any of them being there. Or perhaps I was just hanging out elsewhere
because it was Ron & Don Harris.BIlly Kidman was massively over at this point as a multi-time Cruiserweight Champion in WCW, and he was accompanied by Torrie Wilson, who was also massively over. The Harris' and Disco were not.
Vampiro vs General Rection - At this point Vampiro was a fresh face in WCW and was crazy over, and the former Hugh Morrus was getting the biggest push of his career as the leader of the MIA. Both men were at their WCW peaks, and these guys went all
over the building and had a helluva brawl. Everything on this show had
pretty much been in the ring at this point, and these guys went up in
the stands and the crowd ate it up. Morrus powerslam. Vampiro Driver.
Chris Benoit vs Steven Regal - The fact that this was not the main event was crazy. Thatcher was getting off on this match; He started watching this match from the Gorilla position, then crept out from behind the curtain, and by the end of the match was at ringside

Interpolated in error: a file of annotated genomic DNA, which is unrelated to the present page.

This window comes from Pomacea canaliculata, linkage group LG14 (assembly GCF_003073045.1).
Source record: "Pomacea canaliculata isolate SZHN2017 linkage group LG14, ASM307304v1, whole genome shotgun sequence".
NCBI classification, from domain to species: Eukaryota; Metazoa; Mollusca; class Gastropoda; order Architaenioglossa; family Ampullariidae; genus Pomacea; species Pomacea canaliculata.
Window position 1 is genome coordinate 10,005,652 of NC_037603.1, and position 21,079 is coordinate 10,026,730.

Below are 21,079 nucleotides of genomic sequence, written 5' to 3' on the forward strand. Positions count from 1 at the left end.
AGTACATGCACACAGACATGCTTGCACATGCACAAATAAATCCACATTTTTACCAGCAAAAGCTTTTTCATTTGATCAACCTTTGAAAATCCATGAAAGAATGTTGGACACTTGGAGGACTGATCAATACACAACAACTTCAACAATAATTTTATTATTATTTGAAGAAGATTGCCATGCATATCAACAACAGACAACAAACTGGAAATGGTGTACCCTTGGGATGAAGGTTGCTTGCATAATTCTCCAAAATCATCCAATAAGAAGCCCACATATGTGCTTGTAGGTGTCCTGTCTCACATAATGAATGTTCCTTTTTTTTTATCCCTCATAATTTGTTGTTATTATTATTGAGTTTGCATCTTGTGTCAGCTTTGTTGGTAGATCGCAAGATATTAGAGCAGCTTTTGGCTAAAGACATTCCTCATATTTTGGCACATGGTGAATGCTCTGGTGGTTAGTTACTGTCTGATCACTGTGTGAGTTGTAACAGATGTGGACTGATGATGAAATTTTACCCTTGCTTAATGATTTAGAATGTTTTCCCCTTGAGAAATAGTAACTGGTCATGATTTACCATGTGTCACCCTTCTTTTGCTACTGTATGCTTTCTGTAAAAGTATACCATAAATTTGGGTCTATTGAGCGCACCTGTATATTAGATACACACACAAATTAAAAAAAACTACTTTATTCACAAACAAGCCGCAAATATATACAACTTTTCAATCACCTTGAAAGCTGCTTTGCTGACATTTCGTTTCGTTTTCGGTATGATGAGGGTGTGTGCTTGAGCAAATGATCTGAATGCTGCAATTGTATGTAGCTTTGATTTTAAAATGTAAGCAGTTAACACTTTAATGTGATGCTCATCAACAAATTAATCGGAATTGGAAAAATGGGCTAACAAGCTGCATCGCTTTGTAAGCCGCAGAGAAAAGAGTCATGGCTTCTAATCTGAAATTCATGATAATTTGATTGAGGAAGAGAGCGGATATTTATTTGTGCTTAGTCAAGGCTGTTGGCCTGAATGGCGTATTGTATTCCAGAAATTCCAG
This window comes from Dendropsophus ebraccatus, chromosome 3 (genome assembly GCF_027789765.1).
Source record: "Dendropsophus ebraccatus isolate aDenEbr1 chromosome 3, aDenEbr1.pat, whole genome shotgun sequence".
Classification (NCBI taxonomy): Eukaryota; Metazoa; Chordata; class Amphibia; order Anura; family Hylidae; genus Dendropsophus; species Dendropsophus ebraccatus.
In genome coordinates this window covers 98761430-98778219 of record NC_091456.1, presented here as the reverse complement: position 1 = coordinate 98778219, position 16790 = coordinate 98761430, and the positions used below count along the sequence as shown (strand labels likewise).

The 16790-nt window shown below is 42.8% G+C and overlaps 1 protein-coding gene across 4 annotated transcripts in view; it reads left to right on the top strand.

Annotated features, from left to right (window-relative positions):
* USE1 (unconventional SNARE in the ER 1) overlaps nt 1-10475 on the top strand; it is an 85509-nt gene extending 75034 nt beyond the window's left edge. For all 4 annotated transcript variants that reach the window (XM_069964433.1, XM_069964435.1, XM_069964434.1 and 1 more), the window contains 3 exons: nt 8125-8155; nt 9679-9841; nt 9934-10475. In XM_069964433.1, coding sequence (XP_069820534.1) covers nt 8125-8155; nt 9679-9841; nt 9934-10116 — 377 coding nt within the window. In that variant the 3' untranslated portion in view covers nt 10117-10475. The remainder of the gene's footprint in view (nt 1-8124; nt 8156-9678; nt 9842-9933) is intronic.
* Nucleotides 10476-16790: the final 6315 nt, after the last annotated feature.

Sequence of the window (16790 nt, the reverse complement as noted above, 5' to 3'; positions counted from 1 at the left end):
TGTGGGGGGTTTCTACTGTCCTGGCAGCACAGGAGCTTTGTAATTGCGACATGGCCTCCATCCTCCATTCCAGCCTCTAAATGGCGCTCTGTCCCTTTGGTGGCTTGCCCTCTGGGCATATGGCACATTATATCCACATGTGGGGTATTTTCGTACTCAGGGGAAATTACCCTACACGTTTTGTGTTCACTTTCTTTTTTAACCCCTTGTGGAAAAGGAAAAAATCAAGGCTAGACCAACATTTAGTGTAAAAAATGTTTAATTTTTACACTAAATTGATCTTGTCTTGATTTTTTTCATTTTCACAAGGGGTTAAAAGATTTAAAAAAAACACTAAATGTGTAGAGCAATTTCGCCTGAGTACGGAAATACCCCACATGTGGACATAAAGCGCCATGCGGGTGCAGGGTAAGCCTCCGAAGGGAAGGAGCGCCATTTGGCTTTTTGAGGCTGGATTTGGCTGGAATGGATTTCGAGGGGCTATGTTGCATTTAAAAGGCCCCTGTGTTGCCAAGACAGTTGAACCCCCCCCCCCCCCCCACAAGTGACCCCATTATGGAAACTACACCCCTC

and grinning like he just ate a shit sandwich. This match took place after Regal had been released by WCW a second time, but before he debuted in
the WWF as William Regal. According to interviews with Tom Pritchard, this match won Regal his WWF spot. Lethal submission! Crippler Crossface! Benoit! Piledriver! With
as many awesome wrestlers that I have worked with, and shows I have
been on, this is the best match that I have ever seen live and in
person. I don't like watching it on video because it doesn't come off
the same way. Awesome match, and the crowd ate it up.
Diamond Dallas Page vs Shane Douglas - This was scheduled as a match, but the match didn't happen. Douglas came out in street clothes and gave a heartfelt speech about Pillman. Then he started going heel, which brought out DDP, who hit the cutter, and walked away. That was it, and it got a better reaction then if they had worked a 20 minute barn burner.